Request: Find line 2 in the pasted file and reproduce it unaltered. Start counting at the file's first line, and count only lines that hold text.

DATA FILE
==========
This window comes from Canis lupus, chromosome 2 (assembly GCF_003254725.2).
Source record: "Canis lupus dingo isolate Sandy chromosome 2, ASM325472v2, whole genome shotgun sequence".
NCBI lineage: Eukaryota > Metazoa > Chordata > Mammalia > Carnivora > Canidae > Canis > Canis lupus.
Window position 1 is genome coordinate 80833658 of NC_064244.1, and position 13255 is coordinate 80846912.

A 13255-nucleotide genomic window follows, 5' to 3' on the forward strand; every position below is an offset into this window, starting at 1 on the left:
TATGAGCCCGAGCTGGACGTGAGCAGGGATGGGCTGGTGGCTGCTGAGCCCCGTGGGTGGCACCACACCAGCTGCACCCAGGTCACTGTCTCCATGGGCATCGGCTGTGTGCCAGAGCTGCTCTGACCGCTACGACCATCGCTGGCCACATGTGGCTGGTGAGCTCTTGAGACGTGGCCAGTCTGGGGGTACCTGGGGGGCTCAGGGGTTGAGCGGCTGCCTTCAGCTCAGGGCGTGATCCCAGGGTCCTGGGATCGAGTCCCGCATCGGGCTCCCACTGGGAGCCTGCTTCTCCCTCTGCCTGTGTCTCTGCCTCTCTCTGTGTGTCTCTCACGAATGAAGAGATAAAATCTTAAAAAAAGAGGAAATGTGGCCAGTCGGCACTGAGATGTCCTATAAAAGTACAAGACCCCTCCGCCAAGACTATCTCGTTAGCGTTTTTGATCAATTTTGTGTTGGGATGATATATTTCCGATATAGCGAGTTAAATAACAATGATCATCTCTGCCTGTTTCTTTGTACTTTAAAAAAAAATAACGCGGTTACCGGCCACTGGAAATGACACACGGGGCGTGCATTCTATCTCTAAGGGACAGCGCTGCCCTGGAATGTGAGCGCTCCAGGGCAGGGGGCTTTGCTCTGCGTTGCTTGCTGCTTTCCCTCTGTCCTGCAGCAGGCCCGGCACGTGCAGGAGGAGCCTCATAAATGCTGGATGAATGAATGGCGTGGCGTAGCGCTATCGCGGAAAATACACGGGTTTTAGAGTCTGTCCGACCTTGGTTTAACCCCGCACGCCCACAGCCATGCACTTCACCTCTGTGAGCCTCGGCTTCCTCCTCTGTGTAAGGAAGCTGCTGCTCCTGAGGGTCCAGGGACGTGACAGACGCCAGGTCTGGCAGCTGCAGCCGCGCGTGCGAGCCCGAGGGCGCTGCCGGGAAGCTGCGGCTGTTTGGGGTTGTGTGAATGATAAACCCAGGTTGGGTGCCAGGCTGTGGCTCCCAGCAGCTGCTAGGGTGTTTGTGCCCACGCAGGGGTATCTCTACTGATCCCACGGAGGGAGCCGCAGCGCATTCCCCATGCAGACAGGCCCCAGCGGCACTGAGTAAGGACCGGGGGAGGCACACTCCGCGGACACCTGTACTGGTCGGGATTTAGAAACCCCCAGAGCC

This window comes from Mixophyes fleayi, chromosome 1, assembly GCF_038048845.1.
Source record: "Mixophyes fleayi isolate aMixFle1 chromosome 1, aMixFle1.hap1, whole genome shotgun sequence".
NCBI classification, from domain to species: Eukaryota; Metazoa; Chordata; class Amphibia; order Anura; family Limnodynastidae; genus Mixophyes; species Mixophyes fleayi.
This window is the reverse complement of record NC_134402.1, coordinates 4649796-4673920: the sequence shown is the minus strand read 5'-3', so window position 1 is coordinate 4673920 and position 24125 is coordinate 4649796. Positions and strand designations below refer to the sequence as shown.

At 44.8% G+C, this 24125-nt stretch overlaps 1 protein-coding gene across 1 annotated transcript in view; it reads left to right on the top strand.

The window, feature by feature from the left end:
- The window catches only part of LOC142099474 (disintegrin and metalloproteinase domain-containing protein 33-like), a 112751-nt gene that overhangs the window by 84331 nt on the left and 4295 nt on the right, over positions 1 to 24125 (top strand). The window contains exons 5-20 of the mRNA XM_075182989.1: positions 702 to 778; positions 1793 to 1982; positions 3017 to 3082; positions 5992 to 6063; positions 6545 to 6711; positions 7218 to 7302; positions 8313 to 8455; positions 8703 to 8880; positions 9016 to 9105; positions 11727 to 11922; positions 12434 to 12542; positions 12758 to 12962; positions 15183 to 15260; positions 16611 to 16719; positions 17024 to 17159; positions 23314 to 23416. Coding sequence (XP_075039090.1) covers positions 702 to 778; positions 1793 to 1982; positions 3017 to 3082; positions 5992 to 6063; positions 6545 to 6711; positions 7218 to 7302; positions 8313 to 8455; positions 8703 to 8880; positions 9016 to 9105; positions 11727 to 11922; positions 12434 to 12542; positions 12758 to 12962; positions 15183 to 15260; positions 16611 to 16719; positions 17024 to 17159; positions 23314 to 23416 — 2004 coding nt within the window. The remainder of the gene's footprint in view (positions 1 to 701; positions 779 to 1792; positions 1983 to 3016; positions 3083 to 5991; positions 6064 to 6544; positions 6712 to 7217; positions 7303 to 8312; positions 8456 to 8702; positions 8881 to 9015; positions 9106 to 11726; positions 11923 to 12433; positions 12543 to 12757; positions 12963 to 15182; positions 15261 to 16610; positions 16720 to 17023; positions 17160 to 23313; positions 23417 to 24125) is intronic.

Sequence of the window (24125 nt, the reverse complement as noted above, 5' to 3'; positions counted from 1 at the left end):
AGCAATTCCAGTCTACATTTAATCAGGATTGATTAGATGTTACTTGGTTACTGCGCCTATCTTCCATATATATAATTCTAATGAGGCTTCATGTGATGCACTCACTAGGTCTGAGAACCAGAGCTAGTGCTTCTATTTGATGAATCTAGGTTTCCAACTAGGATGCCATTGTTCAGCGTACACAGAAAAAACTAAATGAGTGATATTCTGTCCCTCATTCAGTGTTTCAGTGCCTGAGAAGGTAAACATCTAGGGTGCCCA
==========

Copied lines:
Source record: "Canis lupus dingo isolate Sandy chromosome 2, ASM325472v2, whole genome shotgun sequence".